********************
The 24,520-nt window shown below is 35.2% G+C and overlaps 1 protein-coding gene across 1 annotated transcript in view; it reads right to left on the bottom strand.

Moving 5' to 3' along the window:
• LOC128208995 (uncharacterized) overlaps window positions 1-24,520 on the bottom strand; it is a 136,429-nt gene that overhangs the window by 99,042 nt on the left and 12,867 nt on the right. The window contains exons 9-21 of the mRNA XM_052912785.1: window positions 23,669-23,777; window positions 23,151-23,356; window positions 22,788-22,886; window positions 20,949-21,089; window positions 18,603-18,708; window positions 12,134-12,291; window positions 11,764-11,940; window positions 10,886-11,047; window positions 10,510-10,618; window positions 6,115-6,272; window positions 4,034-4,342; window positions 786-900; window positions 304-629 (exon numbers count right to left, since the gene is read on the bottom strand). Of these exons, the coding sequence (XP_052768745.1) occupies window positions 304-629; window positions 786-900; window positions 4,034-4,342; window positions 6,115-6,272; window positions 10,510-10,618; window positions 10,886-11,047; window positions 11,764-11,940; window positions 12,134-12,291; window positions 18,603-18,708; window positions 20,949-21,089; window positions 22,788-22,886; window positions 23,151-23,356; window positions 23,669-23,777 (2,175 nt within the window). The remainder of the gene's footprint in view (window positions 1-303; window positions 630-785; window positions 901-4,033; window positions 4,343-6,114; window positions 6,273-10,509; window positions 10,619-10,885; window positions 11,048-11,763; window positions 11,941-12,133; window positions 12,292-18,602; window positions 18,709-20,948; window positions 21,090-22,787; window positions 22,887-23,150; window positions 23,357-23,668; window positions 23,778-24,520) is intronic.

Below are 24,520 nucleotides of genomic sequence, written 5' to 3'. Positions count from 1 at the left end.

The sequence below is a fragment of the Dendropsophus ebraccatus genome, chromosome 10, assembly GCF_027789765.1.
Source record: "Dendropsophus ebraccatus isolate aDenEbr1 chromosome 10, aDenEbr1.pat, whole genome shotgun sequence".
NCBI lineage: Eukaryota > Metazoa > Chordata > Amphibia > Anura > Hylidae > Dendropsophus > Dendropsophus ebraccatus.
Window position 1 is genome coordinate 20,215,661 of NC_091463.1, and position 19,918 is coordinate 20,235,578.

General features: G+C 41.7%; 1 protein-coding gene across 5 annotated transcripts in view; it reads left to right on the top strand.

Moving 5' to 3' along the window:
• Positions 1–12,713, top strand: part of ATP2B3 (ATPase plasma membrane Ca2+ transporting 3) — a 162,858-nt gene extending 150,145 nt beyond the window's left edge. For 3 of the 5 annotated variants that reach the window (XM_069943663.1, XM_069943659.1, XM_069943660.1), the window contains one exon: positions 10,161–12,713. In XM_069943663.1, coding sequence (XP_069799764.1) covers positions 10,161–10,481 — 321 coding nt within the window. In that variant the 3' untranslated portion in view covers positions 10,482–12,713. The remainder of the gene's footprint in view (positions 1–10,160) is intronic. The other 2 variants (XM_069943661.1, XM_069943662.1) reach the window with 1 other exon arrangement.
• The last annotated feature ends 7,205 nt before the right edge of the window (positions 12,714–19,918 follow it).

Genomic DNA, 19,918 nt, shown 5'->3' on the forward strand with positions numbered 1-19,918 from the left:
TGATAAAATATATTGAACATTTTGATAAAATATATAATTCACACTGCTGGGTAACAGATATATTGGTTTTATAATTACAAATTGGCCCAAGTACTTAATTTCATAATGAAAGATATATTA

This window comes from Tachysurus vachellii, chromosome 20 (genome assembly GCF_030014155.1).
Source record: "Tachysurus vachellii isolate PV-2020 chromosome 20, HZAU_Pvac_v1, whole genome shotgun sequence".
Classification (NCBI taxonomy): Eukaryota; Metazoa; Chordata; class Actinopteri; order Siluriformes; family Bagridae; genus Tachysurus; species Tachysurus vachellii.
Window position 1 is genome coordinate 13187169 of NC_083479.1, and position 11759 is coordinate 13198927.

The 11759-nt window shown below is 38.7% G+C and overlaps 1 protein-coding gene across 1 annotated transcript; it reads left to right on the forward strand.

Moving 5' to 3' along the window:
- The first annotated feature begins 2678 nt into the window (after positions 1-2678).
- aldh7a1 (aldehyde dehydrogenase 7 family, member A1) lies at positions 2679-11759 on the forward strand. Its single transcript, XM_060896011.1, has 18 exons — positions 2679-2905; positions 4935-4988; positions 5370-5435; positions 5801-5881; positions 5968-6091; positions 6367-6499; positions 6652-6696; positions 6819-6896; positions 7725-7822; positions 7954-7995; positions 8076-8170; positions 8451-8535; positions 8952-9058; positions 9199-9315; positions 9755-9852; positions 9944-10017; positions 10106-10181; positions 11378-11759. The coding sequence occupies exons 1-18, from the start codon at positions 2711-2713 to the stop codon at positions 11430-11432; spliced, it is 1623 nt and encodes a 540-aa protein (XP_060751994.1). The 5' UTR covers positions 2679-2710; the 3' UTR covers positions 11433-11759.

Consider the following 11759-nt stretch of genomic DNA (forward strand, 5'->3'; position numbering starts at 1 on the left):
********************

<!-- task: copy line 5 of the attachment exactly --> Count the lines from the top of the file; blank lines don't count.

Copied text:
The sequence below is a fragment of the Dendropsophus ebraccatus genome, chromosome 10, assembly GCF_027789765.1.